Is it possible to “separate under the one roof”?
“My partner and I have agreed to separate, but neither of us are in a position to move out of the residence until such time as we sell our house. Can we be considered legally “separated” if we are still residing together under the one roof?”
Couples often wonder if they are considered to be legally separated if they still live under the one roof.
This is a common question. And yes, a couple can be legally separated, while still residing “under the one roof”.
There are many circumstances in which a couple may decide to separate under the one roof.
Usually, this is for financial reasons. The parties may not be able to afford separate rent if they have already have substantial mortgage commitments. Or they might decide it is in the best interest of the children if they continue to live under the one roof for a time. Or perhaps the parties may not wish to move out until a formal agreement has been reached on division of the property and how the family home will be dealt with.
Whatever the reason, the law in Australia recognises that a couple can be considered to have “separated”, even though they may still be residing in the same residence.
The intention of the parties is key: One or both of the parties must intend to sever the relationship, and the parties need to physically separate and thereafter live separately and apart.
If living under the one roof, physically separating may entail moving into separate bedrooms and disentangling finances, for example, by closing joint bank accounts.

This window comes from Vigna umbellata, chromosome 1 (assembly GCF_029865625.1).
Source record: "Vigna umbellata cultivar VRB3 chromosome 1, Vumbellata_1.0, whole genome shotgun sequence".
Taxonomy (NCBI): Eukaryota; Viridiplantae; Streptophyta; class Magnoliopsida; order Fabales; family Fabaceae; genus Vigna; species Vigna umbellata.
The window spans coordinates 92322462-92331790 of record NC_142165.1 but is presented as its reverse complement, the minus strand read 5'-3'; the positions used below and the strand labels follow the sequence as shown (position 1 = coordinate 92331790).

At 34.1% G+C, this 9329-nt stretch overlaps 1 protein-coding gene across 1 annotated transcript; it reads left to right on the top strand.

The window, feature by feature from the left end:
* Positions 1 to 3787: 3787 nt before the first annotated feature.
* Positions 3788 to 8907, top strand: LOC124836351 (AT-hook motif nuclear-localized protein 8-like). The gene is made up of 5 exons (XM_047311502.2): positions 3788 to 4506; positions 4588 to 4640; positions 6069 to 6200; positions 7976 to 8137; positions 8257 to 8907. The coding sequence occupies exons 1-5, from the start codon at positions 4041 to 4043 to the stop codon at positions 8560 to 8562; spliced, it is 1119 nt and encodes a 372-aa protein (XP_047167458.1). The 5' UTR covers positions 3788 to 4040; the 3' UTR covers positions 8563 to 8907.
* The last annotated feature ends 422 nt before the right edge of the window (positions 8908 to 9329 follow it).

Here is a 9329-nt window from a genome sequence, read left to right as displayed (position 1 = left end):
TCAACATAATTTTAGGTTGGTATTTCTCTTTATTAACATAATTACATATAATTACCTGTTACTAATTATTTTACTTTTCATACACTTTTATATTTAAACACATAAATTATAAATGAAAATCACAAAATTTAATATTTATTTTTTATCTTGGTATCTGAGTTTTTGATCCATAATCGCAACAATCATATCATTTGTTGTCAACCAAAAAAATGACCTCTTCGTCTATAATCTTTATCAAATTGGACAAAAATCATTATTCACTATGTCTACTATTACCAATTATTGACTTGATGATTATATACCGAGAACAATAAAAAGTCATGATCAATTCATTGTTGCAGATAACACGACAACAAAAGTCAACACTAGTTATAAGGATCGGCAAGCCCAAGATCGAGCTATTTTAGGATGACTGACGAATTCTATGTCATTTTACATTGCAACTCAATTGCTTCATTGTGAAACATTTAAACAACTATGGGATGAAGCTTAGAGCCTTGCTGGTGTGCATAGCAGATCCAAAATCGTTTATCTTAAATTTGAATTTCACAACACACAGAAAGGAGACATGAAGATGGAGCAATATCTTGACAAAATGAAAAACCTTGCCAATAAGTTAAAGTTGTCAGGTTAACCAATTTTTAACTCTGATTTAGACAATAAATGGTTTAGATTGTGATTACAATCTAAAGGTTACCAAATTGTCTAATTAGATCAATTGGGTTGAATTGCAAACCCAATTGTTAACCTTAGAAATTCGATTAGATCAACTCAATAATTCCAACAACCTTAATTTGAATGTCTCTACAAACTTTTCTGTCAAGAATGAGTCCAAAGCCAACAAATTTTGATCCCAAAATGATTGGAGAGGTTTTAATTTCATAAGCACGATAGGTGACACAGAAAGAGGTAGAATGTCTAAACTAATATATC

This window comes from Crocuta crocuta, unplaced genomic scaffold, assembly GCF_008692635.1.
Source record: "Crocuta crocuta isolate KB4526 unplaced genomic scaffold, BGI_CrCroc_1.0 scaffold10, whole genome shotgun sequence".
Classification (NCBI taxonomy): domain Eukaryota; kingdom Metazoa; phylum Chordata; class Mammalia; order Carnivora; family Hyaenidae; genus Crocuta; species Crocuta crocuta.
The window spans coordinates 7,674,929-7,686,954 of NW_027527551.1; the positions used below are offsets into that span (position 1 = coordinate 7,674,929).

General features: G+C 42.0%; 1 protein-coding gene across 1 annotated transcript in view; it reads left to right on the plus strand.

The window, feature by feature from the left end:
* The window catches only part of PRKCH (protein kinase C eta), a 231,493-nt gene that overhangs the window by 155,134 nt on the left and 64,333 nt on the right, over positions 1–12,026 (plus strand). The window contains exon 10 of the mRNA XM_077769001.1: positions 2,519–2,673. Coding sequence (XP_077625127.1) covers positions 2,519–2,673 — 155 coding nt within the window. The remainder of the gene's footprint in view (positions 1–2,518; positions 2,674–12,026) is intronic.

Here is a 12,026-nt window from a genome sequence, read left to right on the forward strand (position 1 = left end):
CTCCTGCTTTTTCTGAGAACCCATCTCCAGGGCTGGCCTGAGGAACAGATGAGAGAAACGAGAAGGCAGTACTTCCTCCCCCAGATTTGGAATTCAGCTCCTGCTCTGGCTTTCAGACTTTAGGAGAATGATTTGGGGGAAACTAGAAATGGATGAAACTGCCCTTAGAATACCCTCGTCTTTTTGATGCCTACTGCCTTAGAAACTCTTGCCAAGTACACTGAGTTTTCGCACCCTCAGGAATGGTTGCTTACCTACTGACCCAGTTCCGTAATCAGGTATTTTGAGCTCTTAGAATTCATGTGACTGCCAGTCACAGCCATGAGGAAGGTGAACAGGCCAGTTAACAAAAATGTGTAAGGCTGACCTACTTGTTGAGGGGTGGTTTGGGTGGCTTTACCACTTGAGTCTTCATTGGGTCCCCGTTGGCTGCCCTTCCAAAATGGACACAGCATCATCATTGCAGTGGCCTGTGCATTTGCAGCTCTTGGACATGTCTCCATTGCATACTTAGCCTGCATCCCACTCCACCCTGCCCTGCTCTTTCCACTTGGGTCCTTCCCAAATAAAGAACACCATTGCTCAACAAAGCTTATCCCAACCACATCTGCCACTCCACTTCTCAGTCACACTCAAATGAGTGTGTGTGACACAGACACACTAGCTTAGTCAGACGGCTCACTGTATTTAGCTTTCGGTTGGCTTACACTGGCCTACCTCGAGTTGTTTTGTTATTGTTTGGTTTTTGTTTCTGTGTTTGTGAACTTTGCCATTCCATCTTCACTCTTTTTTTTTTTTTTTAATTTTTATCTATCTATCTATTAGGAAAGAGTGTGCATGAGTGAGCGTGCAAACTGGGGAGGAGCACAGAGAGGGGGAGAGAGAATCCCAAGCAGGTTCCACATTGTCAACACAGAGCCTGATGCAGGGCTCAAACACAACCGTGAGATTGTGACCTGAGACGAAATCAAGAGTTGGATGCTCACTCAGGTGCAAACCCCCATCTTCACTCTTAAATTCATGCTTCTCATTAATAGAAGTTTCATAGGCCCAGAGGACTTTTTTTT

What the court says
The case of Wilson and Wilson  provides some useful clarification about separation under the one roof from a legal perspective:
When parties have separated under the one roof it is often difficult to determine at what particular point they separated, especially if they have been experiencing marital difficulties for a lengthy period of time.
In many instances married couples will have had discussions about separating, but take some time before they actually arrive at the point of separation. Indeed in the course of those discussions a party may even say the marriage is over, but not act on that statement for some time.
- the communication of the fact from one party to the other; but also
- some action to confirm that intention.
In cases where a party moves out of the matrimonial home it may be said that that move is both communicated and acted upon depending on the circumstances.
When the parties remain under the one roof however the court would need to be satisfied that:
- there has been an intention to separate by at least one person followed by a communication of that intention;
- with some form of action following the communication to confirm the intention [ie. moving into a separate bedroom etc].
Federal Magistrate Maguire in Aitken & Deakin held the view that the communication needed to be unambiguous and unconditional.
For all these legal complexities, in reality, it is highly unlikely a separating couple will need to “prove” the date of separation to a court of law, as was the case in Wilson and Wilson and others.
However, for practical purposes, you will need to have a separation date to inform relevant agencies such as Centrelink and the Child Support Office (if applicable).
If you later decide to file for divorce, you will need to be able to state the date of separation on your application for divorce. This is because an application for divorce can only be made if the parties have been separated for at least 12 months and an officer of the Court will check your application to ensure this requirement is satisfied. So it is well worthwhile for you to record the actual date that you formed the intention to separate under the one roof and acted on that intention to separate by physically separating (ie. moving to separate bedrooms and separating your financial ties).